Land Transfer tax taxes only those who can afford it, when they can afford it. Unless you have been very careless, virtually no one in Toronto who sells their home after 3 years or more, loses money. Land transfer tax is paid out of your capital gain when you sell your home on a one time basis. I don't know about you, but I know don't want to pay $2000 more every year in property taxes for the next 15 years when I have the choice of instead handing over $8000 once on the day when I just made a profit of $100,000.

Yesterday, on City TV, Real Estate salesmen were shown a tape of Adam Vaughn and Denzil Minnan-Wong duking it out over Land Tax. Ann Rohmer asked them, "So what about these taxes. Will the market in Toronto collapse?" Both agreed, the market is so strong in Toronto, and will remain strong due to intensification, that nothing can touch it for long. This is still, quite simply, the best real estate investment in Canada. The trick is to keep pace with the needs of the city so that it remains so.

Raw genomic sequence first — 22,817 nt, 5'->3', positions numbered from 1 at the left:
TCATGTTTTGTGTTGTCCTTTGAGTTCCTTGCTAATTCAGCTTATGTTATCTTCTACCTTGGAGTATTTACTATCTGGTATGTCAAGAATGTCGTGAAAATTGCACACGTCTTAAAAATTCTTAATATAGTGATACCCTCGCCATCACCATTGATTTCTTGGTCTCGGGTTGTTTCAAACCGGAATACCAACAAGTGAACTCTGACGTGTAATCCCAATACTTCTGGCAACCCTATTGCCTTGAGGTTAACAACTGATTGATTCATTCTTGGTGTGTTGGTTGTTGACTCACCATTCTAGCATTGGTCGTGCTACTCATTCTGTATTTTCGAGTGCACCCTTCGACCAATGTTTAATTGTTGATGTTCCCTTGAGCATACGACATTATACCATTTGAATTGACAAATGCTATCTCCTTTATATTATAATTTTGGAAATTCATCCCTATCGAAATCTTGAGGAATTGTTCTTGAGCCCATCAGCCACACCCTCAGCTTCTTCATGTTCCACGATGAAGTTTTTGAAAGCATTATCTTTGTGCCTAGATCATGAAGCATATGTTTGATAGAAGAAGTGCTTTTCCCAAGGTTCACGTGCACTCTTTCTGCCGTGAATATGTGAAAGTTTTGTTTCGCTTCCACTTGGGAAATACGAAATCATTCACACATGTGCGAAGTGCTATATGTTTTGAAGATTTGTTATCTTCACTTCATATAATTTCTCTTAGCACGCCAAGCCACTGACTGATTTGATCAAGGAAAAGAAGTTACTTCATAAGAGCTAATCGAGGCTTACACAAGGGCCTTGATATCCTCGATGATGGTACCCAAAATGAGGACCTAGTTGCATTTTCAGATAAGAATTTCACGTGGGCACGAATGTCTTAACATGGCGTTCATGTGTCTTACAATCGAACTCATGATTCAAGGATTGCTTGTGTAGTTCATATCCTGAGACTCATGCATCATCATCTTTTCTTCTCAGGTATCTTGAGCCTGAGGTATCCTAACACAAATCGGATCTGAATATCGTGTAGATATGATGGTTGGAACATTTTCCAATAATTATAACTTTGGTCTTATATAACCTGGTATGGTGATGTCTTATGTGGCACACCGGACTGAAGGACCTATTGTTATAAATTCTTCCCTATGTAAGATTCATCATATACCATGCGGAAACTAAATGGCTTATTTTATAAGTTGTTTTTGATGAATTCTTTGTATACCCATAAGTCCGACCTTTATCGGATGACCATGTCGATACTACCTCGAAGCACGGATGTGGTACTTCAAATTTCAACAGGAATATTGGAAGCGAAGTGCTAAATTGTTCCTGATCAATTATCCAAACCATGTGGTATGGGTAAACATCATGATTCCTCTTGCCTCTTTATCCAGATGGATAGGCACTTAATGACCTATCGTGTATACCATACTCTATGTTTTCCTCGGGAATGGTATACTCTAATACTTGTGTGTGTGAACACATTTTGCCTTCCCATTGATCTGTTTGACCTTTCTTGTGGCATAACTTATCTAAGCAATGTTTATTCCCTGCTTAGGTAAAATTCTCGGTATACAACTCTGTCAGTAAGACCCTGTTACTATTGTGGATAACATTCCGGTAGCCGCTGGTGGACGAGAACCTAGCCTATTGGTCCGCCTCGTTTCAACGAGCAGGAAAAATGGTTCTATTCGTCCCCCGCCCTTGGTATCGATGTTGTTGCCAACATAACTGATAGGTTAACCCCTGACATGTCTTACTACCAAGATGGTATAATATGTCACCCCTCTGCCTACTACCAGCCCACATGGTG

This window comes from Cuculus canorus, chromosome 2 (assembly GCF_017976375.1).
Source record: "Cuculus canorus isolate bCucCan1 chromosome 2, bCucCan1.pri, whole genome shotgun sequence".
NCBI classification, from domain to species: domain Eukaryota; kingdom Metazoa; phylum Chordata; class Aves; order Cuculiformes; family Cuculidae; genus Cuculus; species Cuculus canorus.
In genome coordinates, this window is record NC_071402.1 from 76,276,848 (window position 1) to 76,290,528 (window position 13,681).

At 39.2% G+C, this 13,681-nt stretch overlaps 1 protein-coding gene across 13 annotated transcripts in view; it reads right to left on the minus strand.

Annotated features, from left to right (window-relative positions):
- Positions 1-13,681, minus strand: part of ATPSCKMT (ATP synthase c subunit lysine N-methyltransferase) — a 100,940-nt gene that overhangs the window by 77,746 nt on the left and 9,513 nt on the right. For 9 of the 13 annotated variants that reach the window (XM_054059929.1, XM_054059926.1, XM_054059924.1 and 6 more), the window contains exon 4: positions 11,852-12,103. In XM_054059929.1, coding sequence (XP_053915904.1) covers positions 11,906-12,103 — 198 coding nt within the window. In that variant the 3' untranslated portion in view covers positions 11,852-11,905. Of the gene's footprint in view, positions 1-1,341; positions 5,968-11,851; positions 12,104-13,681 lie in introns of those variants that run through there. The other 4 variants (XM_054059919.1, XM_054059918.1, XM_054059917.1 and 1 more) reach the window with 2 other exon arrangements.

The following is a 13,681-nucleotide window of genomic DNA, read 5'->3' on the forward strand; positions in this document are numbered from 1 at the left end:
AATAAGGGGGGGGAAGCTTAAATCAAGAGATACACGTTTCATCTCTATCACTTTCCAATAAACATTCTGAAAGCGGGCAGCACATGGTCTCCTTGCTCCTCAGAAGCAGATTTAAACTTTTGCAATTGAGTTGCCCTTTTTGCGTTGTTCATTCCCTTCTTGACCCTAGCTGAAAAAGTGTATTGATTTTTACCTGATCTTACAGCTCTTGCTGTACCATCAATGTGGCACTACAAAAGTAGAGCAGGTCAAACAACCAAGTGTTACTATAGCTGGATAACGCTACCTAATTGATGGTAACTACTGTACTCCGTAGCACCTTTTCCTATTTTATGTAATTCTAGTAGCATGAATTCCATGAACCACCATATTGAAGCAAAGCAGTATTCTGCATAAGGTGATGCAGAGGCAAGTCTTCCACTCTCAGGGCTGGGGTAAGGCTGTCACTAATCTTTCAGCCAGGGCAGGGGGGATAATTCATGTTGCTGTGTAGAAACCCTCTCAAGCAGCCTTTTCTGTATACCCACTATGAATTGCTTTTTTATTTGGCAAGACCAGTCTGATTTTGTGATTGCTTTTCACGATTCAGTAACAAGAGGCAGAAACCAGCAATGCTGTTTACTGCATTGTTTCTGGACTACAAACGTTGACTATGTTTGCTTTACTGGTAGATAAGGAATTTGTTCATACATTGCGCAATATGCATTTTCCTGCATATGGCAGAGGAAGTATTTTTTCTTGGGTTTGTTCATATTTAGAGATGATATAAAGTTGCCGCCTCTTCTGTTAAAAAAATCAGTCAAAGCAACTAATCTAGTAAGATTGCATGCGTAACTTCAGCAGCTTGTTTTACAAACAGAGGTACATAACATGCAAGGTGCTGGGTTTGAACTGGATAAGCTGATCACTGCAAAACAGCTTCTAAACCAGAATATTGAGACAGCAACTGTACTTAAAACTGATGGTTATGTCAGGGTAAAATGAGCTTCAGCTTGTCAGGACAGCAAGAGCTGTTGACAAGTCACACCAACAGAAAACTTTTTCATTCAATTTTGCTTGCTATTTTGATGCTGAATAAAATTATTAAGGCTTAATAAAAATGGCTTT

So if these two specialists in the Real Estate field were so calm, how do we justify the fact that the Toronto Real Estate Board and other paid lobbyist groups like the Canadian Taxpayers Federation, the Canadian Federation of Independent Businesses and Councillors Minnan-Wong and Stintz spent three months in a lawyer's office executing a campaign of manipulation and misinformation to whip you into a frenzy? In the case of the lobbyist groups, the answer is simple. They know a good deal when they see one, for them that is. These lobbyist groups are all world travellers and they know how other Mega Cities are financed. Sticking to a formula of small town proportions that puts the burden squarely on the shoulders of the residential ratepayer and the property tax paying tenants of this city suits them just fine and lines their pockets.